Singing Against the Tide

I’m sure I am not the only one who is missing Camila’s Monday blog posts on the exploits of the animals at Buin Zoo. So for me, and any nostalgic readers out there, here is a little animal anecdote to fill the void.

This is the story of the loneliest whale in the world. This whale doesn’t appear to have been given a name, so we will call her Sergeant Pepper because:

  1. She is a ‘lonely heart’, unable to attract any male attention.
  2. Recordings of her whale songs are something of an international (scientific) hit.

Guaranteed to raise a smile – Sergeant Pepper.

Sergeant Pepper is believed to be a Baleen whale, although she has never been visually identified; only her songs have been recorded. The first recording of Sergeant Pepper’s song was taken in 1989 and she has been tracked by scientists since 1992. The NOAA (National Oceanic and Atmospheric Administration) has been using classified hydrophones to record Sergeant Pepper’s calls, technology usually used by the US Navy to monitor enemy submarines.

Every species of whale uses ‘echolocation’, a kind of sonar, as a form of communication and an orientation tool in deep waters where only a maximum of 1% of surface light can reach. ‘Echolocation’ involves the production of short clicking noises which reflect off obstacles in the surrounding environment and are then detected by a fat pad between the mandible and inner ear of the whale, allowing them to visualize the obstacles that may lie in their path.

As well as this, many species use ‘whale song’ as a means of attracting members of the opposite sex. The song of the male whale can be up to thirty minutes in length, consisting of shorter ‘themes’ of about 2 to 3 minutes. Males may have to repeat these songs for many hours or even days to successfully woo distant females who communicate their interest by singing back. These mating calls travel through the water at speeds of up to four times faster than they would on land allowing these flirtatious serenades to happen across large distances. However, all whales struggle to be heard because of increases in human marine noise pollution and dwindling whale populations. So if you are a human and think you have a hard time flirting just be glad you’re not a whale. If you are a whale and think you have a hard time flirting, just be glad you’re not Sergeant Pepper.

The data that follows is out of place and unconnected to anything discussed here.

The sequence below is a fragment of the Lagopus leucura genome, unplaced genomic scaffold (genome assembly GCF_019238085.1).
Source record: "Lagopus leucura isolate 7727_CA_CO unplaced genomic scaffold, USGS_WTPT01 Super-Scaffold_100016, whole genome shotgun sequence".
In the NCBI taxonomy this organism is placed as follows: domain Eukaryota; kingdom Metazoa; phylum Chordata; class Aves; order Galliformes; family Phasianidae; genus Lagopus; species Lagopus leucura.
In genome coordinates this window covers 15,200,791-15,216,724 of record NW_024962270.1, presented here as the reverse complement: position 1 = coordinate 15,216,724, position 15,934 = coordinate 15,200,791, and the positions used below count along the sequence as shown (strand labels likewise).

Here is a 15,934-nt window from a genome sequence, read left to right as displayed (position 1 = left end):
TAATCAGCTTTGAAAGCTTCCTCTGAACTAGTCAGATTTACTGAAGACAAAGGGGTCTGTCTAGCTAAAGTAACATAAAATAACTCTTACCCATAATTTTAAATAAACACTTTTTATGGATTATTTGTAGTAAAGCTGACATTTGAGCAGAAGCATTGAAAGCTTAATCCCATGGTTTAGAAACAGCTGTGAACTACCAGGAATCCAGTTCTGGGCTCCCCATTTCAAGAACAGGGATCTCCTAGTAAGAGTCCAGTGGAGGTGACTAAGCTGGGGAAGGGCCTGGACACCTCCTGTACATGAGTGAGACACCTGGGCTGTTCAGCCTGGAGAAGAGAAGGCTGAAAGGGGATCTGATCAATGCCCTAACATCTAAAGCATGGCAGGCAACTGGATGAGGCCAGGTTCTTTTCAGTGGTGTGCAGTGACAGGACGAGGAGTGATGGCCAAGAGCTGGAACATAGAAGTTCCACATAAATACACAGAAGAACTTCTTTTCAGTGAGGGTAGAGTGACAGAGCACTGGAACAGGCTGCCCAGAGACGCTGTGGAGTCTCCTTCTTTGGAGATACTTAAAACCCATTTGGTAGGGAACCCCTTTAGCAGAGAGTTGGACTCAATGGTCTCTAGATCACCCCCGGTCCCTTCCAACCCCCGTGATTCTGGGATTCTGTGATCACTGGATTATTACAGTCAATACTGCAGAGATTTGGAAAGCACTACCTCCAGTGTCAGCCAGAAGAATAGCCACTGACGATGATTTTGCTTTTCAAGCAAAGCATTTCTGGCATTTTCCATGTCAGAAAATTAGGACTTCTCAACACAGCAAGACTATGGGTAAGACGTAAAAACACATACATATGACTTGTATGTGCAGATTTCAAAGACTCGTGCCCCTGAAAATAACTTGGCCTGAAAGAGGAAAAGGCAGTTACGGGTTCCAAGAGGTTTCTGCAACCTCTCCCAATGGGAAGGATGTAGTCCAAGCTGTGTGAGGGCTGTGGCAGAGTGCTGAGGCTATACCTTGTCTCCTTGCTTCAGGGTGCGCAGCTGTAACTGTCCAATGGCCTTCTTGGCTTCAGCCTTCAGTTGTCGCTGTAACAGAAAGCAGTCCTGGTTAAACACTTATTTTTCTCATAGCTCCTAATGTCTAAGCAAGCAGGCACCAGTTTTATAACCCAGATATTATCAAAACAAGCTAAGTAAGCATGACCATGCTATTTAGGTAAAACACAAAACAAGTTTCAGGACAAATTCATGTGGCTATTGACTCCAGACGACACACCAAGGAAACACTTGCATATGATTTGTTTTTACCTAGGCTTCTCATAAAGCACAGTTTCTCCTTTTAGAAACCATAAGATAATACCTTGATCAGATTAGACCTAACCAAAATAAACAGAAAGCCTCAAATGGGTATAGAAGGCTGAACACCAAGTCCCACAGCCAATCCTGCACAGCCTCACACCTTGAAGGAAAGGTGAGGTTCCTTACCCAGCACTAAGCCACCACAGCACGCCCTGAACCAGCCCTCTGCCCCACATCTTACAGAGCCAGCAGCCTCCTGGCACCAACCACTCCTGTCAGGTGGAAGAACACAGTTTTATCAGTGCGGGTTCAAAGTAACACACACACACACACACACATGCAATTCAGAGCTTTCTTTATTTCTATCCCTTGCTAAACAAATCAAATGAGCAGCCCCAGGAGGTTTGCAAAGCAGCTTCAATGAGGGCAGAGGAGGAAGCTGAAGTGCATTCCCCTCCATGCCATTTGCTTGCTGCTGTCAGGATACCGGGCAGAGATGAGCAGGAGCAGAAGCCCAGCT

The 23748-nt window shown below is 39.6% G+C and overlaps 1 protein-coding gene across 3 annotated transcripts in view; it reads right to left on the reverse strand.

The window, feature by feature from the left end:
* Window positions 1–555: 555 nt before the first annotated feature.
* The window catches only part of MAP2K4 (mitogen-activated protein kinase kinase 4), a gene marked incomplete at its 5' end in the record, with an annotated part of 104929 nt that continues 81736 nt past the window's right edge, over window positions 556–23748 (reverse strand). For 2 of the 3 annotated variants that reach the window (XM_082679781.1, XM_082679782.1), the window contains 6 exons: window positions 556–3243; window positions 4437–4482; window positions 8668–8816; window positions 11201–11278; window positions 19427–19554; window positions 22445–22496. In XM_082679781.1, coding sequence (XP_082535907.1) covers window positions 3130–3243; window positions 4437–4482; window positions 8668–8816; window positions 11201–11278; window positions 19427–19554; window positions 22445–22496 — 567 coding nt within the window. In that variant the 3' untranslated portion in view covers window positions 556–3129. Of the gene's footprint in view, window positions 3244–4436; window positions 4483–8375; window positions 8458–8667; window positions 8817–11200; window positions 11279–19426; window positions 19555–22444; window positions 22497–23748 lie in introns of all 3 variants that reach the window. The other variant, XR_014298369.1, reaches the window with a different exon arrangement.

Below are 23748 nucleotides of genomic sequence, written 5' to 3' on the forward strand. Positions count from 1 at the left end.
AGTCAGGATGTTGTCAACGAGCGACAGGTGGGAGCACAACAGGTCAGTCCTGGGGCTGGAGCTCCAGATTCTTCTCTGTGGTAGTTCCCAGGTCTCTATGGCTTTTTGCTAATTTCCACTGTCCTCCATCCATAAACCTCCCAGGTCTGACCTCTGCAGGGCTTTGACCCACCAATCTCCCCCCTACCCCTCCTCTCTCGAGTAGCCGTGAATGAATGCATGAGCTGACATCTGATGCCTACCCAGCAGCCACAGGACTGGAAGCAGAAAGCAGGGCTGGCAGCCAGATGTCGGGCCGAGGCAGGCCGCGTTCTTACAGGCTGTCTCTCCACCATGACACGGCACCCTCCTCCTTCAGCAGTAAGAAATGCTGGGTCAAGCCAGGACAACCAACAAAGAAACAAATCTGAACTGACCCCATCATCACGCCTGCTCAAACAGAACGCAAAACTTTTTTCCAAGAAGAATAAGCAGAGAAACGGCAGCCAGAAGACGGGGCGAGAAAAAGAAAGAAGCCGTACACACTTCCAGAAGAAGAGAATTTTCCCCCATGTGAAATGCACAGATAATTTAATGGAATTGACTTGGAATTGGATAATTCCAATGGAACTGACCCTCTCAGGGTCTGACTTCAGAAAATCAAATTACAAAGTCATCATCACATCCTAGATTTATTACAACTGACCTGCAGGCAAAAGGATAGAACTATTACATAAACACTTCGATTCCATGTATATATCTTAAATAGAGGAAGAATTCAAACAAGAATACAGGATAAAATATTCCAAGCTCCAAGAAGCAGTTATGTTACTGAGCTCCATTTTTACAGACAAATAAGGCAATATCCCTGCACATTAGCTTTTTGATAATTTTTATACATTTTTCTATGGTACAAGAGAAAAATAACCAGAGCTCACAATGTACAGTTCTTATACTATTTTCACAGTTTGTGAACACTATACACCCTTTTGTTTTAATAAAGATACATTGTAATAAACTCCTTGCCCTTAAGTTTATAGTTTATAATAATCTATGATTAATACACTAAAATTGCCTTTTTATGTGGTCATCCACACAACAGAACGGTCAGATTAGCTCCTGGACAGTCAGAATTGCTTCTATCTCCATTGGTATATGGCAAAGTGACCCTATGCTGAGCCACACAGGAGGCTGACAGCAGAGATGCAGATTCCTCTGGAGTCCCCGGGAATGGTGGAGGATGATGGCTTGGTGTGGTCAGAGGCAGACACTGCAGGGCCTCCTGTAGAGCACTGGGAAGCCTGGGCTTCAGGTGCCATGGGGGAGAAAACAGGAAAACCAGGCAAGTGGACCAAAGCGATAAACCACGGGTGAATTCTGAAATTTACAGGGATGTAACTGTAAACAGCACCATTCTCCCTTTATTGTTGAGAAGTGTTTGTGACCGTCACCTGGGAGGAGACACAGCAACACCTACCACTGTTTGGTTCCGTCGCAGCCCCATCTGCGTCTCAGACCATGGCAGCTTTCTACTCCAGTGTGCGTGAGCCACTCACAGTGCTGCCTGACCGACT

Sergeant Pepper is failing to attract male attention for one very simple reason: she sings at the wrong frequency. Since 1989 recordings have shown her to be singing at a frequency of 51.75Hz, much higher than the songs of other Baleen whales which are commonly between 15 and 25 Hz in frequency. Other Baleen whales can not hear her cries for company as the frequency is far too high.  On top of this, Sergeant Pepper seems to be using a different migration route to all other known extant species of Baleen whales and so it doesn’t seem likely that her calls will ever be answered. Dr. Kate Stafford, a researcher at the National Marine Mammal Laboratory in Seattle has surmised Sergeant Pepper’s plight into a very moving phrase: “Hey, I’m out here but nobody is phoning home!”

Though a very sad tale for Sergeant Pepper, having such a distinct voice has enabled scientists to accurately track her and begin to understand whale communication and how a whale’s voice changes over time, with much more accuracy. For example, tracking Sergeant Pepper has revealed how a whale’s voice deepens as the whale gets older.

This might have put a downer on your Saturday but don’t panic, there is something you can do to help. Follow this link and listen to Sergeant Pepper’s calls. That way, at least we know that someone is listening.

http://www.pmel.noaa.gov/vents/acoustics/whales/sounds/sounds_52blue.html.

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